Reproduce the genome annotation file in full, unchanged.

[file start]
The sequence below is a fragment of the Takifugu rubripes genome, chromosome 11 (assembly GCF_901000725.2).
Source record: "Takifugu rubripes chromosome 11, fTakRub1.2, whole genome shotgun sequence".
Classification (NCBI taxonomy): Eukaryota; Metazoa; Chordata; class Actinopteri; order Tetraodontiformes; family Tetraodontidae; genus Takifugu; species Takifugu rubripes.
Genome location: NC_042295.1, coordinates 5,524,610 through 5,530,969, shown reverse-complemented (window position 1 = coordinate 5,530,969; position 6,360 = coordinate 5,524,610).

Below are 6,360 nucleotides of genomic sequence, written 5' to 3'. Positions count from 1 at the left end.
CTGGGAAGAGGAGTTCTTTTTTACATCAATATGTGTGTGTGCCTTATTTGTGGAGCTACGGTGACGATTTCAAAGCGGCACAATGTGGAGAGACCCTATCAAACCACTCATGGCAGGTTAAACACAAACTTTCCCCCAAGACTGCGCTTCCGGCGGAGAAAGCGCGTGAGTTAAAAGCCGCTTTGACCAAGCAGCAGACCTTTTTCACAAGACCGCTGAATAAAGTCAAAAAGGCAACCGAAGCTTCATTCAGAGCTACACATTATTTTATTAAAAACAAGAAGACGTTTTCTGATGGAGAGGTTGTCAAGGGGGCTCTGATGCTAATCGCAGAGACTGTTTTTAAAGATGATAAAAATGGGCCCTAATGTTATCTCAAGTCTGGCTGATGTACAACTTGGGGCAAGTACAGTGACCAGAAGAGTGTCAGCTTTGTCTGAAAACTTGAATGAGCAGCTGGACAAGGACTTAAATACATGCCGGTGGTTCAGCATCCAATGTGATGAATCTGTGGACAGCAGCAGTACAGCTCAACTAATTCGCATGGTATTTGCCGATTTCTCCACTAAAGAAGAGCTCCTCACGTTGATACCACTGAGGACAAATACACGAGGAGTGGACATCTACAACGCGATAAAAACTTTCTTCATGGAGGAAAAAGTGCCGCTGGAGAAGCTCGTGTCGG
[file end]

The sequence below is a fragment of the Takifugu rubripes genome, chromosome 11 (assembly GCF_901000725.2).
Source record: "Takifugu rubripes chromosome 11, fTakRub1.2, whole genome shotgun sequence".
Classification (NCBI taxonomy): Eukaryota; Metazoa; Chordata; class Actinopteri; order Tetraodontiformes; family Tetraodontidae; genus Takifugu; species Takifugu rubripes.
Genome location: NC_042295.1, coordinates 5,524,610 through 5,530,969, shown reverse-complemented (window position 1 = coordinate 5,530,969; position 6,360 = coordinate 5,524,610).

Below are 6,360 nucleotides of genomic sequence, written 5' to 3'. Positions count from 1 at the left end.
CTGGGAAGAGGAGTTCTTTTTTACATCAATATGTGTGTGTGCCTTATTTGTGGAGCTACGGTGACGATTTCAAAGCGGCACAATGTGGAGAGACCCTATCAAACCACTCATGGCAGGTTAAACACAAACTTTCCCCCAAGACTGCGCTTCCGGCGGAGAAAGCGCGTGAGTTAAAAGCCGCTTTGACCAAGCAGCAGACCTTTTTCACAAGACCGCTGAATAAAGTCAAAAAGGCAACCGAAGCTTCATTCAGAGCTACACATTATTTTATTAAAAACAAGAAGACGTTTTCTGATGGAGAGGTTGTCAAGGGGGCTCTGATGCTAATCGCAGAGACTGTTTTTAAAGATGATAAAAATGGGCCCTAATGTTATCTCAAGTCTGGCTGATGTACAACTTGGGGCAAGTACAGTGACCAGAAGAGTGTCAGCTTTGTCTGAAAACTTGAATGAGCAGCTGGACAAGGACTTAAATACATGCCGGTGGTTCAGCATCCAATGTGATGAATCTGTGGACAGCAGCAGTACAGCTCAACTAATTCGCATGGTATTTGCCGATTTCTCCACTAAAGAAGAGCTCCTCACGTTGATACCACTGAGGACAAATACACGAGGAGTGGACATCTACAACGCGATAAAAACTTTCTTCATGGAGGAAAAAGTGCCGCTGGAGAAGCTCGTGTCGG